View Full Version : Crimes, War Crimes and the War on Terror

Pages : 1 2 [3]

04-23-2010, 06:48 PM
Hey Boon,

The Hutchins case on its facts presents some interesting questions based on this summary from the Marine Times:

Hutchins was accused of devising a plot to kill Saleh Gowad, who Marines suspected of planting roadside bombs in and around Hamdaniya, and then leading his squad to Gowad’s house in the early hours of April 26, 2006. When they arrived and Gowad wasn’t there, prosecutors alleged, four members of the squad snatched another man instead, bound him with duct tape and dragged him to a nearby road where they executed him beside a freshly-dug hole.

The Marines later told their superiors that the 52-year-old man they killed, eventually identified as a retired Iraqi policeman, died during a firefight that erupted after they caught him prepping the hole for a roadside bomb.

Hutchins is one of eight initially charged in the case. Military juries convicted two fire team leaders but gave no jail time. Four other members of other Hutchins’ squad pleaded guilty to various charges, with sentences ranging from no confinement to an eight-year sentence, later reduced to time serve.

A military jury at Camp Pendleton, Calif., convicted Hutchins of unpremeditated murder, conspiracy, larceny and making a false official statement. His 15-year prison sentence later was reduced to 11 years.

Something about the results (e.g., no or reduced prison time for the alleged "perps") suggest there is more to this case. For example, if the first sentence is just re-written a bit:

Hutchins was accused of devising an operational plan to neutralize Saleh Gowad, whom Marines had positively identified, based on reasonable evidence, of participation in planting roadside bombs in and around Hamdaniya, and then leading his squad to Gowad’s house in the early hours of April 26, 2006.

Probably outside of SGT Hutchins' authority to order that kind of action, but not a criminal conspiracy either. The problem would still exist (even in that version) if we had a successful snatch and grab, but that followed by execution of the prisoner (mistaken ID makes it look worse, but doesn't add to the crime) - if those facts are accurate. If those facts were accurate, the low sentences are not explicable to me.

The screw-up re: "withdrawal" of defense counsel may have given the reviewing court a good reason to dump the case - without addressing the merits (or whether that "withdrawal" actually prejudiced the defendant).

Withdrawal of defense counsel in my world (civilian criminal justice system), if before trial, requires a motion to withdraw with notice and hearing afforded the accused. If during trial, the same procedure would apply; but the judge would almost certainly deny the motion to withdraw barring some very unusual circumstances.

The CM rule appears to be the same in substance (from the concurring opinion by Judge Maksym):

Rule 1.16 of the Rules of Professional Conduct governing attorneys practicing under the cognizance of the Judge Advocate General of the Navy (Judge Advoctae General Instruction 5803.1C (9 Nov 2004)) sets forth the conditions under which a judge advocate can terminate the privileged state he/she enjoys with a client. The rule states in part:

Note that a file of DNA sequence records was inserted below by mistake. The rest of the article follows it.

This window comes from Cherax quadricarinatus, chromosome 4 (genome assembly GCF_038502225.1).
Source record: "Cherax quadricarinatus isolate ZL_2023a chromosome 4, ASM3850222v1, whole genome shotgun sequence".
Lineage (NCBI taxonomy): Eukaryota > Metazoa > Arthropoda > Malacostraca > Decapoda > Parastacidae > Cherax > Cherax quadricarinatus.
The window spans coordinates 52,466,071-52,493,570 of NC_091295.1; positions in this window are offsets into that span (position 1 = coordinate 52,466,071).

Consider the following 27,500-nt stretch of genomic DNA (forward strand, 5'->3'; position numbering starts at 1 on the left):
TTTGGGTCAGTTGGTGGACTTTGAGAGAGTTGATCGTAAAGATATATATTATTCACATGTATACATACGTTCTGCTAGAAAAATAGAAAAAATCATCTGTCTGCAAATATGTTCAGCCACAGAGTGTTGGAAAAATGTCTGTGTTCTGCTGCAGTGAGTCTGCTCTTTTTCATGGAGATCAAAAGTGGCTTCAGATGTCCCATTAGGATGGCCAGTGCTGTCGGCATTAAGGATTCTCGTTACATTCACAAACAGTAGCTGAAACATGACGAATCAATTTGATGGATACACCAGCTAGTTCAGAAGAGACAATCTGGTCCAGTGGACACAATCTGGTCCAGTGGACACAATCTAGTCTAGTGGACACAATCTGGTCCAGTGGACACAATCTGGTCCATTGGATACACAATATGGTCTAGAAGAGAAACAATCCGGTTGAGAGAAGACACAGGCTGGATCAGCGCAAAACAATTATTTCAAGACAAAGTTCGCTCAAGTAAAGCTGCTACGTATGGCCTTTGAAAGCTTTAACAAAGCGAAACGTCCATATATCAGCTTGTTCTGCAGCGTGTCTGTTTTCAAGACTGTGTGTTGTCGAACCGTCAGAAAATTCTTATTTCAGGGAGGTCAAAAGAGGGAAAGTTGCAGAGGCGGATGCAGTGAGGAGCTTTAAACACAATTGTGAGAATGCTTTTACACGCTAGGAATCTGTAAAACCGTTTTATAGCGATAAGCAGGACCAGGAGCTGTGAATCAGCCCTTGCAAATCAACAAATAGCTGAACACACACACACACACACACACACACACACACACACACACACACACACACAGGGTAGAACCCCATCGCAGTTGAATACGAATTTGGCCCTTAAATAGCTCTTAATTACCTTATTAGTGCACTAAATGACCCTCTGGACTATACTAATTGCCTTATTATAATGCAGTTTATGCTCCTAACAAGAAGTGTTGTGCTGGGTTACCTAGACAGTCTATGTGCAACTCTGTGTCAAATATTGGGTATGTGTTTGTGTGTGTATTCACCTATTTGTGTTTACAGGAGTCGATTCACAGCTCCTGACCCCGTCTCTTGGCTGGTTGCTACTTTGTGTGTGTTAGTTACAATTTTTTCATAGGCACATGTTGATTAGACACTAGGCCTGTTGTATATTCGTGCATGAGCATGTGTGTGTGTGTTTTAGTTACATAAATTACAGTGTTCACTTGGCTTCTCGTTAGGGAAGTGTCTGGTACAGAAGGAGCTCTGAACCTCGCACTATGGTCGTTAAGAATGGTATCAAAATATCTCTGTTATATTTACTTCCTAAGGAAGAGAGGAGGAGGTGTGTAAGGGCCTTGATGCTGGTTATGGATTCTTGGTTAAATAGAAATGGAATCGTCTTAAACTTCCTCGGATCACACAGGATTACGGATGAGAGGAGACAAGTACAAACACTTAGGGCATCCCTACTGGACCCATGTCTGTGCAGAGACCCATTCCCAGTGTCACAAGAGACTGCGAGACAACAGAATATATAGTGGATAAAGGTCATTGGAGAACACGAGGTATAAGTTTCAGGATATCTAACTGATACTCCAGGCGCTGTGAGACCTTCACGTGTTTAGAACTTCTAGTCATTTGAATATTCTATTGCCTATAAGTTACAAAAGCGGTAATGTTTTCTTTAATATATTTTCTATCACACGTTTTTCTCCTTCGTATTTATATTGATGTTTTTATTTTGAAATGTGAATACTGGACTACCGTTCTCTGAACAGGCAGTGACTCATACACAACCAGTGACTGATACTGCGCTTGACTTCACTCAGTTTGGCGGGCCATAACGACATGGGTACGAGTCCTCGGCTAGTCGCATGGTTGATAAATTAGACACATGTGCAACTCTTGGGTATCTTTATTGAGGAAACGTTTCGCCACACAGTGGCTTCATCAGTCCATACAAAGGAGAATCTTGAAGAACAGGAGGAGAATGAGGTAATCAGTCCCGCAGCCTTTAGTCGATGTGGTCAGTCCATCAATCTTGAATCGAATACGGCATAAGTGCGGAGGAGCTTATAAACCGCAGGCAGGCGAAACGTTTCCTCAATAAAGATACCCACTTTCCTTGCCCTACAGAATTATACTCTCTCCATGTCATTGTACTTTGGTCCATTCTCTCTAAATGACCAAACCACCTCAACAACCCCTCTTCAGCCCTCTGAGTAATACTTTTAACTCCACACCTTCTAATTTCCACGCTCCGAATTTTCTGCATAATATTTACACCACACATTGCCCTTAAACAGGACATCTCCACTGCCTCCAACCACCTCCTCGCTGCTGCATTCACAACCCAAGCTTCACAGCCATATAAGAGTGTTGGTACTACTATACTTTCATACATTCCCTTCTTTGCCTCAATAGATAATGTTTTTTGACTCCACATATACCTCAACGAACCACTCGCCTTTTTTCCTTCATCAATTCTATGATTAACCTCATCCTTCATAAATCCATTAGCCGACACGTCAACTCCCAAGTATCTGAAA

b. Except as stated in paragraph c, a covered attorney may seek to withdraw from representing a client if withdrawal can be accomplished without material adverse effect on the interests of the client, or if:

(1) the client persists in a course of action involving the covered attorney’s services that the covered attorney reasonably believes is criminal or fraudulent;

(2) the client has used the covered attorney’s services to perpetrate a crime or fraud;

(3) the client insists upon pursuing an objective that the covered attorney considers repugnant or imprudent;

(4) in the case of covered non-USG attorneys, the representation will result in an unreasonable financial burden on the attorney or has been rendered
unreasonably difficult by the client; or

(5) other good cause for withdrawal exists.

Concurring Judge Price was impressed with the case against the defendant; but the other judges did not address the merits of the case.



05-05-2010, 08:34 PM
Six former Guantanamo Bay detainees have overturned a ruling that allowed government use of secret evidence to defend itself against a damages claim. The men had been told that parts of MI5 and MI6's defence could be kept secret. The men are suing the UK government, saying their detention by the US could have been stopped. The Court of Appeal ruled it would "take a stand" against secrecy that would undermine the "most fundamental principles of common law".

Ends with a critic's view:
..the Court of Appeal has sent the strongest signal to the security establishment that it cannot play fast and loose with the rule of law.


05-05-2010, 08:47 PM
Andy Worthington has written this article and this is the opening paragraph:
Last November, US District Court Judge Gladys Kessler granted the habeas corpus petition of Farhi Saeed bin Mohammed, a 48-year old Algerian, held in Guantánamo, who was seized in Pakistan in December 2001 after fleeing the chaos in Afghanistan following the US-led invasion, and has been in US custody ever since.


05-06-2010, 01:24 AM
was first reported by me here, DC Habeas Cases - Update (http://council.smallwarsjournal.com/showpost.php?p=89403&postcount=450) (12-19-2009); and re-linked here, Happy to ... (http://council.smallwarsjournal.com/showpost.php?p=92997&postcount=471) (02-10-2010), with my quotation of one graphic episode.